Live from SXSW 2007: Thursday Roundup

Ice Cream Man @ SXSW

We’re entering the last day (for the most part) of SXSW 2007 and I’ve got a couple things on the list to check out: The Hot Freaks day party with a bunch of bloggers I respect and bands I’ve never heard, as well as the JamBase showcase tonight. I’m expecting it to be oodles of fun, so I’m going to grab some barbeque at Iron Works first, maybe hit the Ice Cream Man second, and then head on out…

I still haven’t written about Thursday’s festivities yet so I thought I’d wrap it up in a nice little roundup. Expect more detail to follow (if warranted).

David Byrne @ SXSW

The first thing on my agenda was the David Byrne panel entitled “Record Companies: Who Needs Them?” The panel was packed full of people waiting to hear what the illustrious musician had to say about record labels these days, distribution and/or production models, ideas/ brainstorms for creative ways to be a musician these days, etc.

His lecture started off insanely choppy, as if someone had prepared his notes for him and he was just reading them for the first time. He worked in some comments about how he believes that radio (in its current form) won’t last another five to ten years before it completely dies off. He called iTunes a monopoly and stated that he personally hates DRM as a consumer (as most do), and that he usually buys his music from or he obtains it illegally (with huge crowd laughter in response to that last part). All in all, though — I wasn’t really sure he was going anywhere too visionary in his thesis so I decided to leave a bit early and head over to Apostle of Hustle’s second (or third) show of the festival…

Apostle of Hustle @ SXSW

Apostle of Hustle played a 2pm set at Red Eye Fly to a nice room full of people that seemed rather familiar with their music already (unlike myself). I was happy to catch their full set that day as opposed to the Wednesday set, as I heard some new ones and some repeats that I enjoyed from the day before. All around good stuff if you ask me; these guys have a bright future ahead of them…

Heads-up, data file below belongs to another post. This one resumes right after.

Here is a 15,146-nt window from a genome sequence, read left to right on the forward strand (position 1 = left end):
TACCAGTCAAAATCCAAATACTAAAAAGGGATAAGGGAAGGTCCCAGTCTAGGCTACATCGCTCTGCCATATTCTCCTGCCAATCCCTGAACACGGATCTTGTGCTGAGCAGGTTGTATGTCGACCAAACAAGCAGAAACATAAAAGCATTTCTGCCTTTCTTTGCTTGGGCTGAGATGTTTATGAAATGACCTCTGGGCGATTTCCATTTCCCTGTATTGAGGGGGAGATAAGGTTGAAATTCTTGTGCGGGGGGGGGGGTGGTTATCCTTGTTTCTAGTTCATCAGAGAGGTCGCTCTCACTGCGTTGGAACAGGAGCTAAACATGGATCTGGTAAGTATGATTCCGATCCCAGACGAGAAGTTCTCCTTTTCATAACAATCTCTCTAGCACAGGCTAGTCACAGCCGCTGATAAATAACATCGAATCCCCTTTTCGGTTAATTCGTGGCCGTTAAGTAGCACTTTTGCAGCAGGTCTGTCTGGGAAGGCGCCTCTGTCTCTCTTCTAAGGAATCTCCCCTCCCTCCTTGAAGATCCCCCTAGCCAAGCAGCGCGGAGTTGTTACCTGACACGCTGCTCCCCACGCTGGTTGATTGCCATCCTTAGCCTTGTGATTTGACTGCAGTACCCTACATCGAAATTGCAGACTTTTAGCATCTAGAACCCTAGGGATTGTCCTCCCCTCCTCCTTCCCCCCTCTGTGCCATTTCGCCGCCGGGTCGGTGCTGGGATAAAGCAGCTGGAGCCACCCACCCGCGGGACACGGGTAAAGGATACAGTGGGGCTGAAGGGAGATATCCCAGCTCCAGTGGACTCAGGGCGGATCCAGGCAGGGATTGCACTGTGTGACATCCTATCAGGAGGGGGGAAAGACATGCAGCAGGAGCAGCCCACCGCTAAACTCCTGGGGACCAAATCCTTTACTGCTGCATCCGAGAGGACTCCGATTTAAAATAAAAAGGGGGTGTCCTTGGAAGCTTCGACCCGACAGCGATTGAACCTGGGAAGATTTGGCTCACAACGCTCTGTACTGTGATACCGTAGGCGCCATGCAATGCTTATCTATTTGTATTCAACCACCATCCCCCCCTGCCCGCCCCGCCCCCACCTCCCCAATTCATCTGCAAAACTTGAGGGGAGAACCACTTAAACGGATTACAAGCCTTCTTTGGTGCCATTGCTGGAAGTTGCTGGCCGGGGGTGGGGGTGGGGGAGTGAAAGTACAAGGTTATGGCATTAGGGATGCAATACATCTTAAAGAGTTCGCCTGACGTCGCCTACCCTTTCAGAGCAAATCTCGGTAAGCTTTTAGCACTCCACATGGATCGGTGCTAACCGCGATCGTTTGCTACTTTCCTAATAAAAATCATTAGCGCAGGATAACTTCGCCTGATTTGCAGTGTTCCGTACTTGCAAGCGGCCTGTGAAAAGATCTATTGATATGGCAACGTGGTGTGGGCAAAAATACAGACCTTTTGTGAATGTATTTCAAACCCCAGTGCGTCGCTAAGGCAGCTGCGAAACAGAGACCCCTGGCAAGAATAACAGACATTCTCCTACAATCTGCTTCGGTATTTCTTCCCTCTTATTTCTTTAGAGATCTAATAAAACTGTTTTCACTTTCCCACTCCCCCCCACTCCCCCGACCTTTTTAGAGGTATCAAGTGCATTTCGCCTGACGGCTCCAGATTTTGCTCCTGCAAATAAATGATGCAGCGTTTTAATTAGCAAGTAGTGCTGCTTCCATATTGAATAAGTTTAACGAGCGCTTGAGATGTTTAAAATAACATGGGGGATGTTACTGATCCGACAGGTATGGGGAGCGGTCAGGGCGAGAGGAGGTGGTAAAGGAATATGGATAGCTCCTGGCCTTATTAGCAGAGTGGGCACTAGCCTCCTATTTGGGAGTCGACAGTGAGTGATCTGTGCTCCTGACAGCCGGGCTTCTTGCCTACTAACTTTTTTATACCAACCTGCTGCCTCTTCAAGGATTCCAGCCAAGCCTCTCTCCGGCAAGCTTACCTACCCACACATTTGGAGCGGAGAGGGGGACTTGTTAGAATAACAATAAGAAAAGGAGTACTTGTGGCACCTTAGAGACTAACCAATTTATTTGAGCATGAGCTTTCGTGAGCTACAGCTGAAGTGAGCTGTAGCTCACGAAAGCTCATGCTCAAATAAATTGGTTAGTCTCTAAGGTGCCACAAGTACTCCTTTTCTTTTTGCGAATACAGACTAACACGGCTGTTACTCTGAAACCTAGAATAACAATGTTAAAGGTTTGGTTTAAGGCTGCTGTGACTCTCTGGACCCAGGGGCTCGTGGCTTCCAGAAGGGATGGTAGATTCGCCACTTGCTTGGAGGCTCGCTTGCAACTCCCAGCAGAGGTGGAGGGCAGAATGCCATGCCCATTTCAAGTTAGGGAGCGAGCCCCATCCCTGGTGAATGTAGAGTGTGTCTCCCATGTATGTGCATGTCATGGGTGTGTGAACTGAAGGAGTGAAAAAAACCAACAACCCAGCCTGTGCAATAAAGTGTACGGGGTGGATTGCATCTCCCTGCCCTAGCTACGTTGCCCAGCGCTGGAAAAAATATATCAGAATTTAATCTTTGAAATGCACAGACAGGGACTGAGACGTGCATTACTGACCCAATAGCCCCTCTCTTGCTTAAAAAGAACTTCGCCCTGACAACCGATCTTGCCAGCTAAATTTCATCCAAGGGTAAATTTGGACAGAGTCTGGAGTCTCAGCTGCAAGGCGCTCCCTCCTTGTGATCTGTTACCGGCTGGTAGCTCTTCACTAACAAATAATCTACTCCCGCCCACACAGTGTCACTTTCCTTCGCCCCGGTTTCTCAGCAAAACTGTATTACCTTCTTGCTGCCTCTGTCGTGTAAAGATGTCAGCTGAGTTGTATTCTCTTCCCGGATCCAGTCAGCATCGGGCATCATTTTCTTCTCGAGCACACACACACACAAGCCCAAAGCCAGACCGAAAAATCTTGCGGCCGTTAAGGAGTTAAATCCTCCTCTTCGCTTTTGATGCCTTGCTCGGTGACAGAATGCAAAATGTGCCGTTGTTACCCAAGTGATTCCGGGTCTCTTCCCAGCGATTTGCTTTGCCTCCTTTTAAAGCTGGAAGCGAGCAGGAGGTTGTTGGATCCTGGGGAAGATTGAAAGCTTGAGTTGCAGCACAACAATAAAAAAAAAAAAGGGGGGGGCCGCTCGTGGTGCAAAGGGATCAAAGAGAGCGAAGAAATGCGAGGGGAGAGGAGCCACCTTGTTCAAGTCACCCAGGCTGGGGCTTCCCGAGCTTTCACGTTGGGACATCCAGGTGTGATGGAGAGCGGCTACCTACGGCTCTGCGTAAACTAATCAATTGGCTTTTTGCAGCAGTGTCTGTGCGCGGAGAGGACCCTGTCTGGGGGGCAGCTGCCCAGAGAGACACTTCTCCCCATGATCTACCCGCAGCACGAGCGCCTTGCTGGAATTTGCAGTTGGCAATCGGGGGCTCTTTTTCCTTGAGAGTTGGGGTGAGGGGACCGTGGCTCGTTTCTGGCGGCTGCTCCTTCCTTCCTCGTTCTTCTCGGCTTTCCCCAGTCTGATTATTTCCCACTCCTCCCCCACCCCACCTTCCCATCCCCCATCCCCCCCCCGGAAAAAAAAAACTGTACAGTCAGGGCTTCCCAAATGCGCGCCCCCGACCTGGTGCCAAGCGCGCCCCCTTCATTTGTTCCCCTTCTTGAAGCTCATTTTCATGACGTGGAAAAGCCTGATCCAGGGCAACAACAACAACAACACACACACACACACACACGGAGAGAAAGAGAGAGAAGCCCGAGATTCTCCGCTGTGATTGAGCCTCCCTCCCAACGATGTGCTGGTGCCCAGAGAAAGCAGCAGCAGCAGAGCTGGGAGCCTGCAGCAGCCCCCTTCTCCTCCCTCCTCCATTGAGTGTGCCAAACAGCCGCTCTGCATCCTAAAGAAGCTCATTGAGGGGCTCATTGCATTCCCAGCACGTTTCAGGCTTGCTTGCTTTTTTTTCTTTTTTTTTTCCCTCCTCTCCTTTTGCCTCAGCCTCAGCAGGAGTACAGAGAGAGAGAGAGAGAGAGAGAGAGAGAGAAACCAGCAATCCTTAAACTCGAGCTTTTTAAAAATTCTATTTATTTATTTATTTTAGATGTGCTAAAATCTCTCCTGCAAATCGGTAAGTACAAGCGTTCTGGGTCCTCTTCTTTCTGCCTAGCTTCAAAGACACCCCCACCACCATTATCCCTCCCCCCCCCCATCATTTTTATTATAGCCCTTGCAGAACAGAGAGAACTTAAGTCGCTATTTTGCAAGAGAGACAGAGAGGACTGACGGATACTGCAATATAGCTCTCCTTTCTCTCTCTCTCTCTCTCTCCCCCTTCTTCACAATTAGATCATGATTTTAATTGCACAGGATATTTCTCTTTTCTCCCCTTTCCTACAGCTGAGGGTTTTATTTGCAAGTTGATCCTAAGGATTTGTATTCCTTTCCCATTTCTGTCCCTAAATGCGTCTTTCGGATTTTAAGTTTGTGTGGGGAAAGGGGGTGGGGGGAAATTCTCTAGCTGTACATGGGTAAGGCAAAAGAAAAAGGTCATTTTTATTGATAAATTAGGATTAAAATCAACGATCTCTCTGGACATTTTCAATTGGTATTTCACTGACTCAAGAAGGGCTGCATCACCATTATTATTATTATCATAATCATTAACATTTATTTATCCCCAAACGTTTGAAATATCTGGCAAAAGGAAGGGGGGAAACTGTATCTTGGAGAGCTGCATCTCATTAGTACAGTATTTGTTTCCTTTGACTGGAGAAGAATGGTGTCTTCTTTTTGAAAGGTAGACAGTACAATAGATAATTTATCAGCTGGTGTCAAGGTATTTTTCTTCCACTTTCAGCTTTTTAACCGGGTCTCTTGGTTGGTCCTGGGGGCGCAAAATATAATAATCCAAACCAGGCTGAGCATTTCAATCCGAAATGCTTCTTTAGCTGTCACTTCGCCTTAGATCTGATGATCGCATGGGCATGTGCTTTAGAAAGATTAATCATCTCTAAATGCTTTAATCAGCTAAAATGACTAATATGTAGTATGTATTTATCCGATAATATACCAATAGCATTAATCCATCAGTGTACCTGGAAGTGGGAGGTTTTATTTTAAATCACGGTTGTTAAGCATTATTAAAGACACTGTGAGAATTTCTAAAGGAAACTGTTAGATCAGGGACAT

Yesterday while I was catching up on email at the Radisson, I saw Matt Pinfield (again) and I ran into the percussionist from Apostle of Hustle (introduced as Daniel). I told him that I thought their band was rather cool, especially the rhythm section, and I told him that I’d love to catch their upcoming show in Chicago opening up for Andrew Bird. He said, “I’ll see what I can do.” (I love this festival, by the way).

Apostle of Hustle @ SXSW

After their set, I ran over to meet a new buddy of mine that I got to chat with a bunch while down here in Austin. His name is Scott Semegran and he’s the Editor over at He introduced me to his wife and friends and I got a taste of some fantastic Texas hospitality, rather unlike our stereotypes up North of the cowboy-hat-wearing, gun-toting, Yehaw!-screaming Texan (mostly perpetuated by our sitting President, mind you).

Some band played “Freebird” while I was there and I took that as my queue to leave. I headed back to the Convention Center where I ran into none other than Peaches, the (arguably) sexy electroshock princess known for her single, “Fuck the Pain Away.” Hilarity ensued and I headed onward to the panel on bringing ecologically friendly issues into the music world.